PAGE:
Canada Lets Terminally Ill Grow, Smoke Marijuana

Discussion in 'Marijuana News' started by Superjoint, Jul 31, 2001.

  1. Monday July 30 2:48 PM ET
    Canada Lets Terminally Ill Grow, Smoke Marijuana
    By David Ljunggren

    OTTAWA (Reuters) - Canada became the first country in the world on Monday to allow terminally ill patients to grow and smoke their own marijuana, overriding protests from doctors who said the decision could put them in an awkward situation.

    Until now, anyone in Canada wanting to smoke pot to alleviate pain had to apply to Health Minister Allan Rock for special permission. Some 300 have already done so.

    But from Monday, anyone with a terminal illness expected to live less than a year will be allowed access to marijuana on the production of a doctor's certificate.

    Others able to benefit will include those suffering serious pain from conditions like multiple sclerosis, cancer, AIDS (news - web sites) and epilepsy as well as severe forms of arthritis and spinal cord problems.

    ``This compassionate measure will improve the quality of life of sick Canadians, particularly those who are terminally ill,'' Rock said in a statement.

    Groups working with the terminally and seriously ill warmly welcomed the change in rules.

    ``I am very glad to be living in a country that is being so progressive...(this) really makes us a country to be proud of and I hope it stays that way,'' said Derek Thaczuk from the Toronto-based People With AIDS Foundation.

    Neuropharmacology professor Roger Pertwee, a leading expert on cannabis from Scotland's Aberdeen University, told Reuters that Canada should be praised for its courage. ``It will certainly make other countries take it seriously,'' he said.

    The Canadian move contrasts sharply with the situation in the United States, where the Supreme Court ruled in May that cannabis clubs could not legally distribute marijuana as a ''medical necessity'' for seriously ill patients.

    The U.S. Justice Department (news - web sites) questions marijuana's medical usefulness and says it must remain banned.

    Marijuana is prohibited in Canada as well and sufferers will need a permit to grow their own supply. But they can designate someone to grow it for them or -- at some stage in the future -- buy it from the government.

    Last December, Ottawa awarded a $3.7 million contract to a company to grow federally approved marijuana in a former mine near a remote Manitoban town. The first pot for sale should be ready next year.

    Patients permitted to smoke marijuana for medical purposes will be allowed a 30-day supply at any given time.

    Canada's doctors are unenthusiastic about the idea, saying it will force them to decide whether patients should be allowed access to a substance that has no proven medicinal value.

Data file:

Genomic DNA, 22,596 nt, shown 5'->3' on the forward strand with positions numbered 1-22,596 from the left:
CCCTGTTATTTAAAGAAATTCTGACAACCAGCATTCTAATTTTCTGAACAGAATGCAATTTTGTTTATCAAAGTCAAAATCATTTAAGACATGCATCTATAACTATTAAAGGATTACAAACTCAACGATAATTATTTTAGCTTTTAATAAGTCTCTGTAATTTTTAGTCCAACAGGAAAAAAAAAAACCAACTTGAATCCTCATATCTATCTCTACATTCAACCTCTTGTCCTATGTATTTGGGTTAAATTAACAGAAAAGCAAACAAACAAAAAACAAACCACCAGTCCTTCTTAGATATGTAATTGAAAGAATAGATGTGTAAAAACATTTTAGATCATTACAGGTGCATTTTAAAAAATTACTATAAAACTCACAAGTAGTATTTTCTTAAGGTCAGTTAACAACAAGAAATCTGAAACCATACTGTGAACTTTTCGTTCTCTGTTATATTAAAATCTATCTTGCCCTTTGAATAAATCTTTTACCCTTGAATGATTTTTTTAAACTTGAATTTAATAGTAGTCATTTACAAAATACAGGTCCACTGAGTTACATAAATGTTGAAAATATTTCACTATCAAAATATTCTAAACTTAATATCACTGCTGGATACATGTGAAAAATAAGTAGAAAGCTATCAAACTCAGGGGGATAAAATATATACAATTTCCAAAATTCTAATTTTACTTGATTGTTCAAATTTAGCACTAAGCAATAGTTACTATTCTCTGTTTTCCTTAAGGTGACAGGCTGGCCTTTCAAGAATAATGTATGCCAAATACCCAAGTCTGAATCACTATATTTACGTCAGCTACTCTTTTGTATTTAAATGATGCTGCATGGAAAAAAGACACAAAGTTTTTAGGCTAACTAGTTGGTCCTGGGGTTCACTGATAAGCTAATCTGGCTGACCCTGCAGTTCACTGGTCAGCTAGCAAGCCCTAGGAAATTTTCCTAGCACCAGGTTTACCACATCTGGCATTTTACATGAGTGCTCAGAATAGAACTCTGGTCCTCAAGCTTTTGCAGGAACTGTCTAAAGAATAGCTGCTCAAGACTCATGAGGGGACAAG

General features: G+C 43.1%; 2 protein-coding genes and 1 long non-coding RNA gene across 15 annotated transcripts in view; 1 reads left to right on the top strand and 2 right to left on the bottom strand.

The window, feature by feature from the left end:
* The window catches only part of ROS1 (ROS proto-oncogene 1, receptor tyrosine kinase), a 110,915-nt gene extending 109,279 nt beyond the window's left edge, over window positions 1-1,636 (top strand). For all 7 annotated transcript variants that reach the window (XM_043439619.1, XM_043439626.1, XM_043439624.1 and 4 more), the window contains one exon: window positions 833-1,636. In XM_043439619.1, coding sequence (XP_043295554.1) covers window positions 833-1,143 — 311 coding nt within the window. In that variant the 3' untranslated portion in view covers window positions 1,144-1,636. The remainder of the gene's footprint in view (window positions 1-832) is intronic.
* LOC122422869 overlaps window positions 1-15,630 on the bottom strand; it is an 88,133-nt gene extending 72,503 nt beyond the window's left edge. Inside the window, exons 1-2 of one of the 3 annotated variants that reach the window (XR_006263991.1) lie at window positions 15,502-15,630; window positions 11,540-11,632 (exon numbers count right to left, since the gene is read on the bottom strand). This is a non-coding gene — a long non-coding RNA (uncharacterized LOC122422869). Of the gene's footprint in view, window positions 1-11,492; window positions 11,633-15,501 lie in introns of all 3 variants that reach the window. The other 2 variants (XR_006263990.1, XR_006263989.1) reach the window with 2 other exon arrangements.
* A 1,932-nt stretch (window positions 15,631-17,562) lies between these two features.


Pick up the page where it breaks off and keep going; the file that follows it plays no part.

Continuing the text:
``We are still disappointed the fundamental medical issues of quality, efficacy and patient safety have been ignored,'' the Canadian Medical Association (CMA) said in a statement.

    ``These regulations are placing Canadian physicians and their patients in the precarious position of attempting to access a product that has not gone through the normal protocols of rigorous pre-market testing.''

    The CMA said it feared patients might try to ask for marijuana to combat the symptoms of any condition, or pressure their doctors to be given marijuana for recreational purposes.

    Rock dismisses talk that the new regulations will lead to the decriminalization of marijuana, but there are signs the government is under some pressure.

    Justice Minister Anne McLellan says she is open to debate on the issue while former prime minister Joe Clark, who leads the minority Conservative party, said in May he supported moves toward decriminalization of the drug.

    Cannabis is widely used recreationally in Canada and Robin Ellins, owner of a cannabis shop in Toronto, called on the government to rethink its approach to what he said was a nontoxic and nonaddictive substance.

    ``I don't think there should be any issue whatsoever around this plant any more. We should be decriminalizing outright it for all Canadians who want access to this,'' he told CBC television.

    (Additional reporting by Patricia Reaney in London)
     
  2. SCORE!!!! A VICTORY! We'll be able to go up there to liiiiiive in no time! It is a joyous day my friends, one giant step closer to freedom! You Canadians better prepare for a huuuuuuge population shift! :D :D :D :D :D :D :D
     
  3. i see canada puts people first. unlike the country under it. this must be a major victory for many but i feel sad that that hasnt happoned sooner. i dont know i feel down. i had some weird weed yesterday. now im getting off subject. im going to finish this in real life stories......
     
  4. Well as a Canadian I can safely say that I do beleive Canada will grow on this new Law, I think in the next Year we should have it all settled and be 100% legal to smoke, our Gov. isnt beating around the bush it seems, and I hope USA realizes that and does the same for the rest of the americans, Come on everyone we need to Unite!!

    I know a lady here in my city that is going to be very happy, I might have to give her a few plants (100) or so to grow legally,,,LOL

    Toke Care Everyone
    Budguy :)
     
  5. [​IMG] WoooooooHooooooo [​IMG] ...finally...now I can run up to Canada for my beloved herb!!!! [​IMG] Canada is always for their people...everyone has health care, housing and food to eat...hmmmmmm, sounds like more of a democracy than the US of A is? I mean if they listen to the voting public, and put in place laws that the Canadian people want...sounds alot better than the patriarical US.
     

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